The cellar is slightly hidden from view in the restaurant, but when I spy an entrance to a room that appears curved, curiosity gets the better of me. It turns out that the space is a former silo, remnant of the reserve’s agricultural past. In fact, the room now housing a restaurant was once a sheep shearing shed built in the 1800s.

Stepping inside the wine cellar-silo gives the sense of being inside a Willy Wonka playground, with the bottle-housed shelves circling up to a high ceiling. I pull out a few bottles and recognize Beeslaar, Delaire Graff, and Boekenhoutskloof.

These are big, I think, as I skip a few rows and fish for more. I discover Bouchard Finlayson, Creation, Mullineux Family Wines, and Glenelly.

It’s an impressive array, potentially among the Western Cape’s finest. William tells me later in the restaurant that they primarily source from the wider Overberg, known for its cool climate wines, and iconic, boutique estates.

On determining the best wine area in South Africa, consider the region surrounding De Hoop. It includes the world-famous Hemel-en-Aarde near Hermanus and Cape Aghulhas Wine Triangle. The former is the heartland of many of the country’s best Chardonnay and Pinot Noirs. The latter, home to unique terroir with the southernmost vineyards on the African continent.

It’s an impressive arsenal for William at De Hoop. “From time to time, we overlay these with wine collections we purchase, allowing us to have some interesting diversity,” he says. The restaurant wine list is re-evaluated every quarter, changing as new wines are added.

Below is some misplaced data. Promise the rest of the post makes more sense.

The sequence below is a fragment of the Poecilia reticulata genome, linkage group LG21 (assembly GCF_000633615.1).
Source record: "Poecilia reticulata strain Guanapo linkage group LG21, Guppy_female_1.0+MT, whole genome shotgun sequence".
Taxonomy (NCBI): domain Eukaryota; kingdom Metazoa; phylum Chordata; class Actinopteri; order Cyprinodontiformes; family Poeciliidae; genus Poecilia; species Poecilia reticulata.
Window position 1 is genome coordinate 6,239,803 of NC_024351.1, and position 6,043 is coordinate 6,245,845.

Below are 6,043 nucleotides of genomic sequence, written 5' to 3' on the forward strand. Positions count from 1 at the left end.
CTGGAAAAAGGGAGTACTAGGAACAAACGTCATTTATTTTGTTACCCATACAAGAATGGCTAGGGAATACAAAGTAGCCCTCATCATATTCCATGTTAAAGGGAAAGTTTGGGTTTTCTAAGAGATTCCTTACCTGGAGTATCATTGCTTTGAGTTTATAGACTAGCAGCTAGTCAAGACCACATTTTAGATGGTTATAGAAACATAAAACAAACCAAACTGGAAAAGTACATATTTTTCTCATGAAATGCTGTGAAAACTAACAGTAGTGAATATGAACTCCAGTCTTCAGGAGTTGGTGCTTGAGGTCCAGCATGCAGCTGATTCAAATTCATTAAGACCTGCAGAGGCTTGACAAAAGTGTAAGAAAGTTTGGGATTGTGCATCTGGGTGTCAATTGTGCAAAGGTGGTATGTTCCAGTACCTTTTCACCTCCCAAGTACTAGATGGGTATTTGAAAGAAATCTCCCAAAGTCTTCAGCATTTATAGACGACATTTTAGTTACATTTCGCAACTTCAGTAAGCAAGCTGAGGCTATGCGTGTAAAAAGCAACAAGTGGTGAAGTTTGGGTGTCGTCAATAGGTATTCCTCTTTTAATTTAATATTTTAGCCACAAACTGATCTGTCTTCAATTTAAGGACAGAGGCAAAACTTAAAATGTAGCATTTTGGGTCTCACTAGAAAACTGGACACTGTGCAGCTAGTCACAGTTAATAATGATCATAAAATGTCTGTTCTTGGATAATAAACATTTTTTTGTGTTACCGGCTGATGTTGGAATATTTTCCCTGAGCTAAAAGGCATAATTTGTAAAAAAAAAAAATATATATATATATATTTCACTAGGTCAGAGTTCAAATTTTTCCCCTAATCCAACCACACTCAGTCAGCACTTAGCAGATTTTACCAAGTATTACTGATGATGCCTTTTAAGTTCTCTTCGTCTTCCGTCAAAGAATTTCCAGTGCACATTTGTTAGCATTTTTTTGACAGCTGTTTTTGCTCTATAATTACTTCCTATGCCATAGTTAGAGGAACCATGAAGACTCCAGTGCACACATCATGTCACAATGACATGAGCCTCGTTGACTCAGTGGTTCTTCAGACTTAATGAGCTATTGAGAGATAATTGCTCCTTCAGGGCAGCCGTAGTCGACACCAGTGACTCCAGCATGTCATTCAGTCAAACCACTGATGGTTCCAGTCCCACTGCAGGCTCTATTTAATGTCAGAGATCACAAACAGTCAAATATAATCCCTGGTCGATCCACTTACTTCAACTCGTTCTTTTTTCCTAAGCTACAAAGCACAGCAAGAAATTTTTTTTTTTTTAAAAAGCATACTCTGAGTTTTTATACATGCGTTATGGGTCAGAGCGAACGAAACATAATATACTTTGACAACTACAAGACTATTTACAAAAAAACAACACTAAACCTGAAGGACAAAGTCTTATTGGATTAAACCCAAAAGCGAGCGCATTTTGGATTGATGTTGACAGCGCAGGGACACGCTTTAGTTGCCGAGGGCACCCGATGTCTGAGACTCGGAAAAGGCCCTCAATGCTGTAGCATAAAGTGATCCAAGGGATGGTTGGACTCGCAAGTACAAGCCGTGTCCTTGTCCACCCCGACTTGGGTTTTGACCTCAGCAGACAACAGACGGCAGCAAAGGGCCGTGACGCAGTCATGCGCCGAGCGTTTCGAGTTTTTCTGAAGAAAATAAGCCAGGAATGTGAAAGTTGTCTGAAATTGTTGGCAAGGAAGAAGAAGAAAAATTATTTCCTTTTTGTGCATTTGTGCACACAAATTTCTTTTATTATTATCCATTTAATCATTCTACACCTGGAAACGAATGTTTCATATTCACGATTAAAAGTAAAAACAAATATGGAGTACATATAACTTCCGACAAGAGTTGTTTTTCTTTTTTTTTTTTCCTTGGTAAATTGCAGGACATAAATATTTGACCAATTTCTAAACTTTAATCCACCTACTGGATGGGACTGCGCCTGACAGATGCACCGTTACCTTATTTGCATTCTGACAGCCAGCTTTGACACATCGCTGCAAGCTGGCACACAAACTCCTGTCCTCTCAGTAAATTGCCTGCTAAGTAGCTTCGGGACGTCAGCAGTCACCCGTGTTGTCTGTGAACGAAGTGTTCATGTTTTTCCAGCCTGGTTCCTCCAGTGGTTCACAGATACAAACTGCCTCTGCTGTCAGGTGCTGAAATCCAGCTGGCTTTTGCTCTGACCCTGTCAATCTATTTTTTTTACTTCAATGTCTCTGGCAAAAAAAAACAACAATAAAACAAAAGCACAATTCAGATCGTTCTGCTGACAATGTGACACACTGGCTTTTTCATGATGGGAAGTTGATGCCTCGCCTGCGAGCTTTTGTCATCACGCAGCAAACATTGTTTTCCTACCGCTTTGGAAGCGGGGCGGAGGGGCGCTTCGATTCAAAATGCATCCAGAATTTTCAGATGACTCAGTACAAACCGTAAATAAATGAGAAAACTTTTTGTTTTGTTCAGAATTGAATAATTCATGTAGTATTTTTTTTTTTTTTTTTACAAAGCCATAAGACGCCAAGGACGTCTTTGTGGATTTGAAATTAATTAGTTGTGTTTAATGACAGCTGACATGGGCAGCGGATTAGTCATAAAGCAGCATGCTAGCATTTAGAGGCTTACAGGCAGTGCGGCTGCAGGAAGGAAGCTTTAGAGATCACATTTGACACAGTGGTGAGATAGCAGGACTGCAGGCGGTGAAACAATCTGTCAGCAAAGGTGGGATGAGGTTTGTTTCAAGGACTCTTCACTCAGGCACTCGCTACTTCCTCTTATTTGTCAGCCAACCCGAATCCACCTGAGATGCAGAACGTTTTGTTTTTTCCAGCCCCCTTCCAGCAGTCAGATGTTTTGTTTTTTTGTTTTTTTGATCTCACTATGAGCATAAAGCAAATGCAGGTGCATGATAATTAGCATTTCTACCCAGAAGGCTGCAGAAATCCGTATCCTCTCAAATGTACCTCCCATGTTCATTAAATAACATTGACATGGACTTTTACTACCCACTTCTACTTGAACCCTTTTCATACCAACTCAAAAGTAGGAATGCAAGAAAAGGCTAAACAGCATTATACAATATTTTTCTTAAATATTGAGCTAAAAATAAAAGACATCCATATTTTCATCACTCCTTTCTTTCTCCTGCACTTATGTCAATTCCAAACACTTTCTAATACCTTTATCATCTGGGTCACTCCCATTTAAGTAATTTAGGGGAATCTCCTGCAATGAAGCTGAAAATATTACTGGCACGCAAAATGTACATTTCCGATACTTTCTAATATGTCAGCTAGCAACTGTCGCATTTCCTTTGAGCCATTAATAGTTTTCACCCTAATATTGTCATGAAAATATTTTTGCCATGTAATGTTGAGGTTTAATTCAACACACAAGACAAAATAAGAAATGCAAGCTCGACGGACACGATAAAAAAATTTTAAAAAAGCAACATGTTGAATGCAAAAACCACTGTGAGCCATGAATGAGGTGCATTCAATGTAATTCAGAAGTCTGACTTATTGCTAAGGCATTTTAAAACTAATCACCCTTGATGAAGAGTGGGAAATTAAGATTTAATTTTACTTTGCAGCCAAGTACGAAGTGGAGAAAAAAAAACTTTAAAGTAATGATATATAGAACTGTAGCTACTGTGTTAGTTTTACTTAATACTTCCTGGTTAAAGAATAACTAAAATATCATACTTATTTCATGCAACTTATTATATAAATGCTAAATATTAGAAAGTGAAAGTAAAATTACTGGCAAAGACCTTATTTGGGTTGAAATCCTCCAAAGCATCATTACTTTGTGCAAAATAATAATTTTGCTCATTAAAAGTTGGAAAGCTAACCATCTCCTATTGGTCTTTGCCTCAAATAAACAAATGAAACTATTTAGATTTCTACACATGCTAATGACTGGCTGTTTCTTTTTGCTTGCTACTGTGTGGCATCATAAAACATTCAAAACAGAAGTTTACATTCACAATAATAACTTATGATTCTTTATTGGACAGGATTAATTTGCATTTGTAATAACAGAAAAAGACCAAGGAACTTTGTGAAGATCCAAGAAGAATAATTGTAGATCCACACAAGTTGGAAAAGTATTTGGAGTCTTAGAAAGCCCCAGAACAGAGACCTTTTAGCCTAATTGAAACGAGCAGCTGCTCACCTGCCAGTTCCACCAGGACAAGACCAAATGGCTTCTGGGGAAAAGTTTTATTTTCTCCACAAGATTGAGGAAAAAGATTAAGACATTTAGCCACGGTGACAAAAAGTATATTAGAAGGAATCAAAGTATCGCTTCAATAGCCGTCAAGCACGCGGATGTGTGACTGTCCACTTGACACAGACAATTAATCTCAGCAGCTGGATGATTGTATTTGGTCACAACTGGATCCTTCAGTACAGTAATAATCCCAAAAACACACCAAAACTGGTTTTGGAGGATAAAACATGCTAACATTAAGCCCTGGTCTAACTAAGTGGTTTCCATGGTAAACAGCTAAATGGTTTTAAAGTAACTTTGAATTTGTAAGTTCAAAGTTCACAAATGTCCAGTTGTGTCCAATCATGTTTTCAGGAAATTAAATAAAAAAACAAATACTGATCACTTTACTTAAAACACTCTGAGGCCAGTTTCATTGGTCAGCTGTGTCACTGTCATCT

Considering the cellar, it’s no surprise the restaurant occasionally hosts wine-focused events, like food-and-wine pairings and winemaker dinners. Its Wine, Whales and Music is an annual showcase, which celebrated its first decade this year. 

These are times when in-house sommelier Dennis Chikukutu shines. “South African wines are extremely diverse, which is why we try to make sense of it for our guests, focusing on the excellent wines of the Overberg and prominent South African varieties such as Pinotage,” he says.

People eating a meal and enjoying beyerskloof wines

Among the rarest that William and Stephen have to offer are Beyerskloof Field Red Blend 2011; Ernie Els Signature Red Blend Jeroboam 2006; Groot Constantia Governers Reserve 2003; Knorhoek wine Pantere Cabernet Sauvignon 2011; La Vierge  Nymphomane 2012; Paul Cluver Seven Flags Pinot Noir 2015; Sijnn Red 2009/2011; Steenberg Christine 1996; Vilafonté M 2016 and C 2013; Villiera The Clan 2015; and, Warwick Trilogy Jeroboam 2003.

With each representing a particular and very special microcosm of the local wine universe, it’s a wonderful full-circle with De Hoop’s South African wine and whale-watching offering. I sit down for lunch, comforted by the waiter who assures me the menu today is superb and interesting, but flatworm will never feature.


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BY Clifford Roberts | December 18, 2023

Clifford Roberts (BTech Journ) is a veteran writer whose coverage of wine for leading publications over two decades has taken him from oak forests of Hungary to vineyards among the peaks of Reunion Island. He is a member of the invitation-only SA African Brandy Guild and is based on the outskirts of Stellenbosch, heartland of South African wine.